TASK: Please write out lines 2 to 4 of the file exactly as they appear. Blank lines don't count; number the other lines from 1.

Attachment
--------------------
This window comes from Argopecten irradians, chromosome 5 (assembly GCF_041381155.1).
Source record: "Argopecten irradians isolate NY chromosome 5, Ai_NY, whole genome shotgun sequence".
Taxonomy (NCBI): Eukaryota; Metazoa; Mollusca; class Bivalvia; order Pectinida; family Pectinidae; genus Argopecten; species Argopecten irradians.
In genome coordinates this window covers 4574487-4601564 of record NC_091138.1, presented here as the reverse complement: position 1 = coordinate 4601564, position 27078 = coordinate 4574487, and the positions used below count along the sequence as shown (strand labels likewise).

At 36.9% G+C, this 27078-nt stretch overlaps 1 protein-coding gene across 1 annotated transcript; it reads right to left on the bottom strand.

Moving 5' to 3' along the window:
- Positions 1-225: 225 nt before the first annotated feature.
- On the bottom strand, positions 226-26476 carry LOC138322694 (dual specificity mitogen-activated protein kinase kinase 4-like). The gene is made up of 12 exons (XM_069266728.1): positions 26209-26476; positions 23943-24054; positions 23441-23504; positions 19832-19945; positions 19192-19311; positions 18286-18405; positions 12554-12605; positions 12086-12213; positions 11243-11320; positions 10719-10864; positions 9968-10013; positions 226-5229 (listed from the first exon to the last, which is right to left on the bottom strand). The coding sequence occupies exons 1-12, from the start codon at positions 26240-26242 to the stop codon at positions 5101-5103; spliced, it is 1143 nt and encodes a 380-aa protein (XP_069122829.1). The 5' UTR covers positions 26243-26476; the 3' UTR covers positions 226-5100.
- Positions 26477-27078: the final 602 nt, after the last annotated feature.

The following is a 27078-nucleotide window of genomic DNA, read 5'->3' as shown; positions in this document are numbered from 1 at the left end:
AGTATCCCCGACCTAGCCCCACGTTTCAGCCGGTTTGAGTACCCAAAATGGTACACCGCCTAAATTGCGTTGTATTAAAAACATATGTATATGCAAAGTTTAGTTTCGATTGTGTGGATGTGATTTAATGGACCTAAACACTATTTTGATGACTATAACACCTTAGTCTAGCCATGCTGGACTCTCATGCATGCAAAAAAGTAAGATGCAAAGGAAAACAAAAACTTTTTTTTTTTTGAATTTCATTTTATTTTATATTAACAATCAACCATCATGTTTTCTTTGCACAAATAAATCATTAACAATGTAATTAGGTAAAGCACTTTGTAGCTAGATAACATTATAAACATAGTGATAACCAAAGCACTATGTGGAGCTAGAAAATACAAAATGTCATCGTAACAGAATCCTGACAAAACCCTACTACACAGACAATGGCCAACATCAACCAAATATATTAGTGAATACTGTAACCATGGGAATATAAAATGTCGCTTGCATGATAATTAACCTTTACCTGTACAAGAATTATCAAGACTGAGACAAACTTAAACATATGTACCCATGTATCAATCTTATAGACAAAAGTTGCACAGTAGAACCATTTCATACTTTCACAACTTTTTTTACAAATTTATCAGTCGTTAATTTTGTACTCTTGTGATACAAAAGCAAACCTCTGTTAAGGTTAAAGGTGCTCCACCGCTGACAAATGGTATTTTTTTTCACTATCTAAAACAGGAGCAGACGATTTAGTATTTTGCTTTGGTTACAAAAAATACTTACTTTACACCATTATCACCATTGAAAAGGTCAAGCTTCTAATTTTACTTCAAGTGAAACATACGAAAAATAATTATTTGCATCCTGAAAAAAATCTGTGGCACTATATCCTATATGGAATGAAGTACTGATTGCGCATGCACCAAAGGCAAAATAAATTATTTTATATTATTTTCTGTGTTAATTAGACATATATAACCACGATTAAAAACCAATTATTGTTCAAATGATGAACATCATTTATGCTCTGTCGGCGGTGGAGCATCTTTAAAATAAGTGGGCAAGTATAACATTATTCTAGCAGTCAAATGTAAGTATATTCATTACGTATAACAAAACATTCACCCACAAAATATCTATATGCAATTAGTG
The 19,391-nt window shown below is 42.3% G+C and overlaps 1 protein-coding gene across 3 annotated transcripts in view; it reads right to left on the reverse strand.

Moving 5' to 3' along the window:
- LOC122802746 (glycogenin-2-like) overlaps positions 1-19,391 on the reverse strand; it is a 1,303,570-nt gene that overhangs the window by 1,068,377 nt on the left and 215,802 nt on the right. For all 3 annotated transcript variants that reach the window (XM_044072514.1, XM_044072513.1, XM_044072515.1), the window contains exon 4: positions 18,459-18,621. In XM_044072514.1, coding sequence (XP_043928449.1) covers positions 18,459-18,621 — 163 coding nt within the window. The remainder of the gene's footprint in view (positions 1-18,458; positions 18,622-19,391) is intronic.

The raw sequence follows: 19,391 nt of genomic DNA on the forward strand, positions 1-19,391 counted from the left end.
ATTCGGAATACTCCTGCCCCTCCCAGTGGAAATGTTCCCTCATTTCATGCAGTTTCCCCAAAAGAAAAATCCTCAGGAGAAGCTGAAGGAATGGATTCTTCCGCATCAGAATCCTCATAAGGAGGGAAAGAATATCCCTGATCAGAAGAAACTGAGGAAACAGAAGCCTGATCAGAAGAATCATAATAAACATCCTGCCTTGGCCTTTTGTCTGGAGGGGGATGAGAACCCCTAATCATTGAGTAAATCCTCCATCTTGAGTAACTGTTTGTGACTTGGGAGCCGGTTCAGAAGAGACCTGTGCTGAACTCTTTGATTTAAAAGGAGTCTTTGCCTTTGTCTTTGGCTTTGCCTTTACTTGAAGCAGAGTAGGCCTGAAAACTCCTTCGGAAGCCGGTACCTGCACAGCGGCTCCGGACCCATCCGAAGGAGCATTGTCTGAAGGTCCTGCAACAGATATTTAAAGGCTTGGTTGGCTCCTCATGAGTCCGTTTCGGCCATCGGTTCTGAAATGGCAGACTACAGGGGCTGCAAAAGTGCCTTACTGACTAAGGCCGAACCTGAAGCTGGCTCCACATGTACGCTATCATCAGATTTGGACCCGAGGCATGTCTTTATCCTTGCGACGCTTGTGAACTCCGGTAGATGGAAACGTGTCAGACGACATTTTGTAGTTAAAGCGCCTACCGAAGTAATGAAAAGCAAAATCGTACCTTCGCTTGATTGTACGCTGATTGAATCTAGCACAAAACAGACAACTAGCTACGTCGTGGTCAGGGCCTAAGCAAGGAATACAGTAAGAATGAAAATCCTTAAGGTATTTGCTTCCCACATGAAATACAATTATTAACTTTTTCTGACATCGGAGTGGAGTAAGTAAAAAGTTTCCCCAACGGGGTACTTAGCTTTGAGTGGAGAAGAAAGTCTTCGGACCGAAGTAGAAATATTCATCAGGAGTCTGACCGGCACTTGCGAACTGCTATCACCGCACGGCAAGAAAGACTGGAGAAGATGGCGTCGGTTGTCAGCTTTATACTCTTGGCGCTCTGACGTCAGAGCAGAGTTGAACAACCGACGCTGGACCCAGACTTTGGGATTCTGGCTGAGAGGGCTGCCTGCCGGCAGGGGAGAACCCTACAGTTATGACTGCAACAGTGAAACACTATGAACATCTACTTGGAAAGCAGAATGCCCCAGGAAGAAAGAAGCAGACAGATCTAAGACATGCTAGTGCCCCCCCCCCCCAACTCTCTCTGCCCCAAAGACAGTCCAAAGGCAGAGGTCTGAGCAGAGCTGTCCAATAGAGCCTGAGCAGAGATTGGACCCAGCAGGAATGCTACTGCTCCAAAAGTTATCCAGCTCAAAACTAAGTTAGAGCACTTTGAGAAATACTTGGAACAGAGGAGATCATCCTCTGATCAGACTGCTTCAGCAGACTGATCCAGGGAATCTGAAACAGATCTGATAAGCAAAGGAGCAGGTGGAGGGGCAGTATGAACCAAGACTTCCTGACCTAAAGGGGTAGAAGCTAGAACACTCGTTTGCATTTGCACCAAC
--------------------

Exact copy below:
Source record: "Argopecten irradians isolate NY chromosome 5, Ai_NY, whole genome shotgun sequence".
Taxonomy (NCBI): Eukaryota; Metazoa; Mollusca; class Bivalvia; order Pectinida; family Pectinidae; genus Argopecten; species Argopecten irradians.
In genome coordinates this window covers 4574487-4601564 of record NC_091138.1, presented here as the reverse complement: position 1 = coordinate 4601564, position 27078 = coordinate 4574487, and the positions used below count along the sequence as shown (strand labels likewise).